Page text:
Arrowhead Fly Fishers Club,
Fox Valley Chapter Trout Unlimited,
Patagonia Environmental Grants,
Brule River Rats Stewardship Council, and
approximately 100 members of the Brule River Sportsmen’s Club.
Together, these non-governmental efforts raised almost $60,000. The WDNR has also committed an additional $45,000 in state trout stamp funds. With the WDNR’s recently awarded USFWS grant, these funds put us one step closer to achieving the goal of removing the South Shore & Atlantic Railroad Culvert/Grade. The success of this fundraising efforts is a testament to how important the Brule is to so many people!
Land ownership Issue – Abandoned railroad lines are some of the most challenging land parcels when it comes to determining land ownership. The Duluth South Shore and Atlantic Railroad (DSS&A) built this rail line in 1882. The rail line crossed 2 streams, Nebagamon Creek and the main stem of the Brule. This rail section was abandoned in 1934. The bridge spanning the Brule (located at the foot of Station Rapids – a short distance upstream of County Highway B) was removed at abandonment, but the grade and culvert at Nebagamon Creek was not. DSS&A merged with other rail lines in the early 1960s. Ownership of this abandoned line has become confounded as the different rail companies merged and/or changed names over the years. This past year, Brule River Preservation funded a land title search to identify the present landowner(s) and also funded a detailed property survey.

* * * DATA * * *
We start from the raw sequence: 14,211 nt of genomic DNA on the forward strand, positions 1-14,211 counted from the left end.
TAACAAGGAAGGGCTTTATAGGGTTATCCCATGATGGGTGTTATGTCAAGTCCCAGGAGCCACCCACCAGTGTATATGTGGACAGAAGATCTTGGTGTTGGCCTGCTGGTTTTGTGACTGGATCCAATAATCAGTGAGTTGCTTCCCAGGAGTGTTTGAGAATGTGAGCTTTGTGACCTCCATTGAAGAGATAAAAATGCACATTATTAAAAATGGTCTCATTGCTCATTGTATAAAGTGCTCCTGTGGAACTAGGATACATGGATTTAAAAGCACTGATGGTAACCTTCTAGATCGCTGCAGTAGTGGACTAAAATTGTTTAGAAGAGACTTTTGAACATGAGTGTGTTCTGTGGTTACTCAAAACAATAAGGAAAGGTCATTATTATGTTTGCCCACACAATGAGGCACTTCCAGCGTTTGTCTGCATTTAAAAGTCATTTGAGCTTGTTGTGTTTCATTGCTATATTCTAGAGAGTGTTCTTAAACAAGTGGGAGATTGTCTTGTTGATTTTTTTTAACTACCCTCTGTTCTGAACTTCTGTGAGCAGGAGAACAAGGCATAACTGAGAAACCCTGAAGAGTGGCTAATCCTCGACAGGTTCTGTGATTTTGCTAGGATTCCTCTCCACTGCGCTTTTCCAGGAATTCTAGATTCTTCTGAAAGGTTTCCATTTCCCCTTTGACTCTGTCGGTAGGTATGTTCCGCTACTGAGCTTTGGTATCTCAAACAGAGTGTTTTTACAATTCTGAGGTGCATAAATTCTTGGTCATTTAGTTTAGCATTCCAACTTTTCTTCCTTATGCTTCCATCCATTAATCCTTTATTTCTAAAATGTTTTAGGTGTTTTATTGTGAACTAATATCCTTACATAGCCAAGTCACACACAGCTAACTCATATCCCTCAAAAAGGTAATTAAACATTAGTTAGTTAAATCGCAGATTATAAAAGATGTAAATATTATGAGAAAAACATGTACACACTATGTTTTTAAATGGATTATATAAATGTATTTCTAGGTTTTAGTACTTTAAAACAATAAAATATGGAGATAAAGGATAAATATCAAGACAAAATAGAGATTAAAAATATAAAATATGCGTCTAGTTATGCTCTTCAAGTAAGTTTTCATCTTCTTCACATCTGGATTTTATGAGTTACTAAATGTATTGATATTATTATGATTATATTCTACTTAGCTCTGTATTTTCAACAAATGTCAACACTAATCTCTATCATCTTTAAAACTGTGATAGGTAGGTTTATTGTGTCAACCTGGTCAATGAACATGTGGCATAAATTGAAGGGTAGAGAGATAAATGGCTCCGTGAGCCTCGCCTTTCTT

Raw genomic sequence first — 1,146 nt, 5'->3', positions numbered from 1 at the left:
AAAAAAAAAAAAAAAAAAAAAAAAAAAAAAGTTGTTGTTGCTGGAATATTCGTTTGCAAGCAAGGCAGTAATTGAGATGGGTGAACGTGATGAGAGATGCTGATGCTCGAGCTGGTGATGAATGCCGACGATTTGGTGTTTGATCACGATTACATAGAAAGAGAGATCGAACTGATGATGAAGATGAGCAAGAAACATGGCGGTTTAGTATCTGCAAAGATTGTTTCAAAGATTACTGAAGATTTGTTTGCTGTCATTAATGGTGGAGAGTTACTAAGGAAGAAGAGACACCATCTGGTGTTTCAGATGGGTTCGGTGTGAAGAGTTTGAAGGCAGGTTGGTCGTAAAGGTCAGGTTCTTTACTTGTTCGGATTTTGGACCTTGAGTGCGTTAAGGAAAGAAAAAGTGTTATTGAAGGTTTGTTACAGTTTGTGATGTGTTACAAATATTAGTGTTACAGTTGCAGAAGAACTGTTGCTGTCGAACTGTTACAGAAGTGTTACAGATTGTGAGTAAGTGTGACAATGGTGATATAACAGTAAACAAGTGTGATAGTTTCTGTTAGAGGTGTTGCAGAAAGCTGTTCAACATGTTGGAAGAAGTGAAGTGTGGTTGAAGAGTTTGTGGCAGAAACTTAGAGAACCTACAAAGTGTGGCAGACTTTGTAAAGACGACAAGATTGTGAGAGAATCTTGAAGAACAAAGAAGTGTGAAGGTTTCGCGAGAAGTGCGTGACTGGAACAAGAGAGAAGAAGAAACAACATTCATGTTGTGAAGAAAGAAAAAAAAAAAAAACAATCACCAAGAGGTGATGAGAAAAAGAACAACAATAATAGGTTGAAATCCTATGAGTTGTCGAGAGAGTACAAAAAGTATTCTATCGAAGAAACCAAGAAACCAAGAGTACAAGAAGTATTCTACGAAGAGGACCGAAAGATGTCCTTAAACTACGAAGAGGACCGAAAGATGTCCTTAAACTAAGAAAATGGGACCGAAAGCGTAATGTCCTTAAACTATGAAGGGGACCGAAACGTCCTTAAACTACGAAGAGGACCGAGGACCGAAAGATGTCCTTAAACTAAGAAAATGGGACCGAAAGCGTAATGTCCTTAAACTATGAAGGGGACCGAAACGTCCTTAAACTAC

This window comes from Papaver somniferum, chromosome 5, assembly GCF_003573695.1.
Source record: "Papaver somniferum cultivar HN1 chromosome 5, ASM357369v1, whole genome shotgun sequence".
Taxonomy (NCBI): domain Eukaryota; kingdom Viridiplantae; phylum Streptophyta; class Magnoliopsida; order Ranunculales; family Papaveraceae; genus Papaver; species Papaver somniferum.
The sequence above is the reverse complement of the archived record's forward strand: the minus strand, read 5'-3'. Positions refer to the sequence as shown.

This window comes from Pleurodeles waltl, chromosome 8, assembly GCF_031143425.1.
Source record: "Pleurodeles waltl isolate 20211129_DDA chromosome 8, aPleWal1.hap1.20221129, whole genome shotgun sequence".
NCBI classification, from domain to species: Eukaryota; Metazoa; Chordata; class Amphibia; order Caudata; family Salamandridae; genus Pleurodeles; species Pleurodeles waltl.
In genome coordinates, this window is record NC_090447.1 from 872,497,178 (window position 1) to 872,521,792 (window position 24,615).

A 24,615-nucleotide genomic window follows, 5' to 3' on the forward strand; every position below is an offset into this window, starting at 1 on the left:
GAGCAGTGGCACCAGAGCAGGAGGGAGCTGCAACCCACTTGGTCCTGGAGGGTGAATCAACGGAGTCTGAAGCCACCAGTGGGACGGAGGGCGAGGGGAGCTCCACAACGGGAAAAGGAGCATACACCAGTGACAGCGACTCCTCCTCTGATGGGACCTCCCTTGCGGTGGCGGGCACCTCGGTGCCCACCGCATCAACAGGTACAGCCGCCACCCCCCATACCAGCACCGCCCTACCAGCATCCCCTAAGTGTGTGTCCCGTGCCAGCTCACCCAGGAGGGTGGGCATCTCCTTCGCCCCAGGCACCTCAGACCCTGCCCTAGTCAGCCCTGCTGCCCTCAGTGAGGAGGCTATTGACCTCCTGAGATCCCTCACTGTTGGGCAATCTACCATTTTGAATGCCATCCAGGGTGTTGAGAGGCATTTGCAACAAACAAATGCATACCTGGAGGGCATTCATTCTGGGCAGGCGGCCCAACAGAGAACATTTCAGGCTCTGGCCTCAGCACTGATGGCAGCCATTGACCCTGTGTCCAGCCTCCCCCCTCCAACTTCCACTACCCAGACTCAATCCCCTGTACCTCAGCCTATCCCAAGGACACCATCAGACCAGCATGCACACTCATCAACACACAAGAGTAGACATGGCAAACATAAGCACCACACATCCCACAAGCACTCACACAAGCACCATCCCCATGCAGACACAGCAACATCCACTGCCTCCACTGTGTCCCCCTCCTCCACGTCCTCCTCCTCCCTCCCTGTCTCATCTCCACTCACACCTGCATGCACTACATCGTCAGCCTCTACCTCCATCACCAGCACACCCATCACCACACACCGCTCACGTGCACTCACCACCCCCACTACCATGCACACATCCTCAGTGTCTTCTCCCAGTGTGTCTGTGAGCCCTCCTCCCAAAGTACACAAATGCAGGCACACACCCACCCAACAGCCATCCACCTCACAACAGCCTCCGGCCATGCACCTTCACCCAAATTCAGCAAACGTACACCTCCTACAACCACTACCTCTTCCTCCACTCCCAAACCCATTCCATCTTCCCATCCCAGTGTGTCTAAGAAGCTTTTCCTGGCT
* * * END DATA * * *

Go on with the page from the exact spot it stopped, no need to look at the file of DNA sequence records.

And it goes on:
The WDNR’s Northern Region staff has been working diligently towards resolving these issues. The grade/culvert removal requires a water regulatory permit needing landowner consent. Temporary permission from 3 landowners is needed before the project can begin. Two of these are adjacent to the abandoned rail grade and the third is the owner of the grade itself. The grade itself is owned by either the Town of Brule or the legacy railroad company – The Canadian Pacific Railway.
The Plan – The WDNR and the Town of Brule are presently looking at a 2-stage approach to the project. First, the grade would be removed down to the height of the culvert. The grade would still be a threat to the Brule River, but at this point a culvert blockage and grade failure would potentially erode much less material into Nebagamon Creek. Permission to do this work would require approval of only the owner of the grade.
Removal of the remainder of the grade and the culvert plus the instream work would be done as the second step once the adjacent landowner permissions were received. Personnel in the United States Department of Agriculture Natural Resources Conservation Service’s Ashland Office are doing the site survey and drawing the instream plan design for WDNR.
From the Air – To view a short drone video of the South Shore Grade site taken in spring of 2018 by Sam Alvar of Seaquest Photography, click on South Shore Video.
To read last summer’s WDNR’s summary of the project’s status, click on South Shore Status.
Thanks again to everyone!